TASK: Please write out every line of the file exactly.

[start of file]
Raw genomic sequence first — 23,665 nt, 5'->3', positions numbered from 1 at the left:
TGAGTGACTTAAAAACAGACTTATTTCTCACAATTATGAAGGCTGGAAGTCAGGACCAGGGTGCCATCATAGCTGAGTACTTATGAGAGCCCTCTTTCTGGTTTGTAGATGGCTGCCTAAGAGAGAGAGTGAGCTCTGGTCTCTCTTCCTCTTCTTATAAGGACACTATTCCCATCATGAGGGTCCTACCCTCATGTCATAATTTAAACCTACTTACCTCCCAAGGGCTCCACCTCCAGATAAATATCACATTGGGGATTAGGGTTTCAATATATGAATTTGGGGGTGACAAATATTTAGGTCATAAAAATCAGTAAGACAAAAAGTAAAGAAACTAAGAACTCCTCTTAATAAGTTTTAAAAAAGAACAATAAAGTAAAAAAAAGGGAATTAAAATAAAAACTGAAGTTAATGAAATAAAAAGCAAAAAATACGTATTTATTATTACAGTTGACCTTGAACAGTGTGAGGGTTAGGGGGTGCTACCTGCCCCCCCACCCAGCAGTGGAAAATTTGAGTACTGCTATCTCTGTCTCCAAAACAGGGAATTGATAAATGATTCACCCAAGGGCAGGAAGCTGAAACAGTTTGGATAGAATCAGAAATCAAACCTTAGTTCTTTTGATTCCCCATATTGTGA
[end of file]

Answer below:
Raw genomic sequence first — 23,665 nt, 5'->3', positions numbered from 1 at the left:
TGAGTGACTTAAAAACAGACTTATTTCTCACAATTATGAAGGCTGGAAGTCAGGACCAGGGTGCCATCATAGCTGAGTACTTATGAGAGCCCTCTTTCTGGTTTGTAGATGGCTGCCTAAGAGAGAGAGTGAGCTCTGGTCTCTCTTCCTCTTCTTATAAGGACACTATTCCCATCATGAGGGTCCTACCCTCATGTCATAATTTAAACCTACTTACCTCCCAAGGGCTCCACCTCCAGATAAATATCACATTGGGGATTAGGGTTTCAATATATGAATTTGGGGGTGACAAATATTTAGGTCATAAAAATCAGTAAGACAAAAAGTAAAGAAACTAAGAACTCCTCTTAATAAGTTTTAAAAAAGAACAATAAAGTAAAAAAAAGGGAATTAAAATAAAAACTGAAGTTAATGAAATAAAAAGCAAAAAATACGTATTTATTATTACAGTTGACCTTGAACAGTGTGAGGGTTAGGGGGTGCTACCTGCCCCCCCACCCAGCAGTGGAAAATTTGAGTACTGCTATCTCTGTCTCCAAAACAGGGAATTGATAAATGATTCACCCAAGGGCAGGAAGCTGAAACAGTTTGGATAGAATCAGAAATCAAACCTTAGTTCTTTTGATTCCCCATATTGTGA